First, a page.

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A new social compact for America

john a. powell, director, Othering & Belonging Institute | February 7, 2017

Our society is undergoing a profound shift. In the aftermath of the 2016 election, many of our foundational values and assumptions about our democracy are being called into question. Our core institutions and norms are under attack and in need of defending and reclaiming.

There are certain things that most people consider not up for grabs in our society: Democracy. Human dignity. Separation of powers. Equality. Dialogue. These are core values that also represent our best aspirations. Many rest on a profound moral footing with ties to religions and spiritual practices. Movement forward has not always been straight and there has been disagreement about the reach and boundaries of our pluralism, yet there has been a general understanding that America was gradually moving towards a more inclusive society and future.

For many of us, that belief has now been ruptured.

There is currently in the White House a person who shows little or no regard for our Constitution, who disrespects the law, and who openly disregards democratic norms; a person who seems to not only have little concern for most people outside of the U.S., but a great many of the people inside; a person who has embraced and surrounded himself with explicit racists; a person who is hostile to facts; a person who rarely adheres to rules unless they fit within his very narrow self-interests; a person whose choices do not appear to be tethered to any sort of moral system.

We must actively resist the hate, racism, misogyny, homophobia and xenophobia from this political administration and those who would support it, and must refuse all attempts to institutionalize these forces into practice and policy.

But resistance alone is not enough. We also need to state and claim what aligns us and brings us together. There are certain times in which we are called upon to rethink, reclaim and boldly articulate what we stand for and to act, and this is one of those times today. I believe we are in need of articulating a new social compact for our country that builds on our past and embraces our future — an inclusive social compact that gives us a foundation for a new birth of freedom for all, and that helps us understand who we are and who we must become. This compact should reflect our grounding in a morality that recognizes the equal human value of all people. This compact should give us clear moral and practical directions.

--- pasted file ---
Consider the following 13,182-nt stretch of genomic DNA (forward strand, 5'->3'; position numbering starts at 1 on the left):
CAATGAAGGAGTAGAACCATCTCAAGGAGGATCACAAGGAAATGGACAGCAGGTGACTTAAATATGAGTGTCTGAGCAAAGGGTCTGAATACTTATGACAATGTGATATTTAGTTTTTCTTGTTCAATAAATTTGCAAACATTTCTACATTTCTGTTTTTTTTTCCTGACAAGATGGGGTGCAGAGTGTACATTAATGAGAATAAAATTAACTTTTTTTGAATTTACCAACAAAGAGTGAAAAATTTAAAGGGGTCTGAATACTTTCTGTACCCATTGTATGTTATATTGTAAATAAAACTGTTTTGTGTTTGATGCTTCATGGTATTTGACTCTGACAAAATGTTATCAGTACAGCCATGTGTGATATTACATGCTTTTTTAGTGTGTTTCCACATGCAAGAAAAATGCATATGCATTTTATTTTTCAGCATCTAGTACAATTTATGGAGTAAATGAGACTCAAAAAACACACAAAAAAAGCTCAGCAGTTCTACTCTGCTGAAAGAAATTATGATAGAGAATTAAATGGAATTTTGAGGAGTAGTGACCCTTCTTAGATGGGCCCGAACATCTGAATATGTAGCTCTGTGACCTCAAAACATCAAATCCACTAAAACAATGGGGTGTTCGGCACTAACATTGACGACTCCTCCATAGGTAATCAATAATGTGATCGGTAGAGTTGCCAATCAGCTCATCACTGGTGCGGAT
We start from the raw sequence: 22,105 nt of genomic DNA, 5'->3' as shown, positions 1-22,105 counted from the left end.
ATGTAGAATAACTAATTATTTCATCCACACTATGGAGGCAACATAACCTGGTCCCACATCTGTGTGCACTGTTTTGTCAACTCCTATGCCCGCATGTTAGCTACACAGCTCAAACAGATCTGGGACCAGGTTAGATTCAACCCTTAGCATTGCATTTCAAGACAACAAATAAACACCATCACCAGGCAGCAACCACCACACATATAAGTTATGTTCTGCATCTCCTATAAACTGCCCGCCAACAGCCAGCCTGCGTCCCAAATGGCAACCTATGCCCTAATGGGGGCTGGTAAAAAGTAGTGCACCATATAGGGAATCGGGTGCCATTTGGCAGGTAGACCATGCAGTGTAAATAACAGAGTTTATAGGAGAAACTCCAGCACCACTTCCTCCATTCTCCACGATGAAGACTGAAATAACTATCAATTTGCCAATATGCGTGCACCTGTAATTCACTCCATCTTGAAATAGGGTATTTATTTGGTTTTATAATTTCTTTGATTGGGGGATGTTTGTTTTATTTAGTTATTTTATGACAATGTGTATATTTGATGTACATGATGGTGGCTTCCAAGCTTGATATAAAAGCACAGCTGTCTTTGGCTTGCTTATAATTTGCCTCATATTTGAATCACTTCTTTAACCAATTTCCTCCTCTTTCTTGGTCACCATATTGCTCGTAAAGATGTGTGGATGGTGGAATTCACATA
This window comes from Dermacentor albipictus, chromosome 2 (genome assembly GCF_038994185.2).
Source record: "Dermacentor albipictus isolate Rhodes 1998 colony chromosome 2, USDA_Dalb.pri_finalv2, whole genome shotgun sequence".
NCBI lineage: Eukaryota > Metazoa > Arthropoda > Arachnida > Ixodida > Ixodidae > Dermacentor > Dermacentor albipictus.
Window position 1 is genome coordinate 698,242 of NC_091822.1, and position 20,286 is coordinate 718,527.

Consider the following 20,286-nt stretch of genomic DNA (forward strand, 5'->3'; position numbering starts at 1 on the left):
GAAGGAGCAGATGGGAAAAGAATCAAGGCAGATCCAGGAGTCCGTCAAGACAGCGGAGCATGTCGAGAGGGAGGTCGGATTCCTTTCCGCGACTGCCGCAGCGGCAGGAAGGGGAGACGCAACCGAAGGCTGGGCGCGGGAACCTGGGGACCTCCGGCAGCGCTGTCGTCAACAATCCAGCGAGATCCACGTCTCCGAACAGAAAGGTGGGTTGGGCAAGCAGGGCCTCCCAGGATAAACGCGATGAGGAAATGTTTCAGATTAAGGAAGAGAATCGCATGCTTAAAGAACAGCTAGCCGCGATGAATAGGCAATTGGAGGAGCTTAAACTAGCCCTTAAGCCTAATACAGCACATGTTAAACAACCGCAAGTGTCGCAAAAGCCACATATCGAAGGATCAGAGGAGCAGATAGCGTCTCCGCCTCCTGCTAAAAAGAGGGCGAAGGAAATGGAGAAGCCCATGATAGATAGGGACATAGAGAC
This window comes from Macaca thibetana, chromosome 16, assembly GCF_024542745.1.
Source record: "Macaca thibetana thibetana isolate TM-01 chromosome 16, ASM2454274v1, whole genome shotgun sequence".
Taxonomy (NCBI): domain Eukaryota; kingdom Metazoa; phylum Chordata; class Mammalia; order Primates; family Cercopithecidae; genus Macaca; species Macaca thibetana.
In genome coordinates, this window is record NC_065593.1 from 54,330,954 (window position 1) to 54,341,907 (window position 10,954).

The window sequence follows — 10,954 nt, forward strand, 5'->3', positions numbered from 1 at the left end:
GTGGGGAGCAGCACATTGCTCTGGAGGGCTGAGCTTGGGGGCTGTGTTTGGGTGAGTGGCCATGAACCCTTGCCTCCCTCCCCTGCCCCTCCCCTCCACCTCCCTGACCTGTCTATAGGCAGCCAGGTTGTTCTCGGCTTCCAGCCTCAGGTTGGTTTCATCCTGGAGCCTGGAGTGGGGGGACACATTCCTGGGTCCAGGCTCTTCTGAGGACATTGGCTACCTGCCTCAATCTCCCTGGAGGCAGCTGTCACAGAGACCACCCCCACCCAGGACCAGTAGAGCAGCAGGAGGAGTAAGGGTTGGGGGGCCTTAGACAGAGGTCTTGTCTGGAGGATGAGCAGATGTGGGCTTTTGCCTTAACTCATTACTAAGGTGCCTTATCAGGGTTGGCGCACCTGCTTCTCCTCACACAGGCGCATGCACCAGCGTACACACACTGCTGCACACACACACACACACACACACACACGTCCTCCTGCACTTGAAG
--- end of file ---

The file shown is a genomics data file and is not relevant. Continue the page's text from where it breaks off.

With the support of many others, we have created a compact that lays out a set of values and practices that we believe represent some of these most fundamental tenets of society (see Even as we recognize we have many different strategies for achieving our goals, we are united by core values that guide our actions.

This pact is not partisan, because these values are not about left/right or Republican/Democratic, or even solely about America. This pact anchors us in an ethics of care not just limited to any one group or country, but a care for all, without reducing us all to the same. Given our differences and similarities, we are still part of one global society.

There is a clear choice now to either fully live into our relationships with each other across the planet, and with the planet, or to slip into a narrow tribal nationalism. We choose the former.

This is not a question of whether we want to be connected. We already are connected. Whether I state it or not, I am connected to all other people on this planet. Whether I consciously live it or not, I am related to the earth. Whether I structurally live it or not, I am related to all other living beings.

But in this time of assault on even truth itself, giving public expression to that which we hold unshakable empowers us and gives us a shared language. Claiming and committing to our interconnectedness must become fundamental to our allegiance to our society. Pushing towards an integrated, pluralist world where human fairness and caring are the norm is necessary.

In the last two weeks alone we have experienced enormous demands on our attention that have called for us to respond to many urgent affronts to our liberty. And in the coming months we will need to continue to be vigilant and respond. But what we cannot do is cede any of the space that holds our core values. And we must not only hold onto our values, we must actively live them.

With conviction, tenacity, humility, joy, and love, we must claim a new social compact to live by — for our society, our democracy, our future generations and for our life-giving planet itself.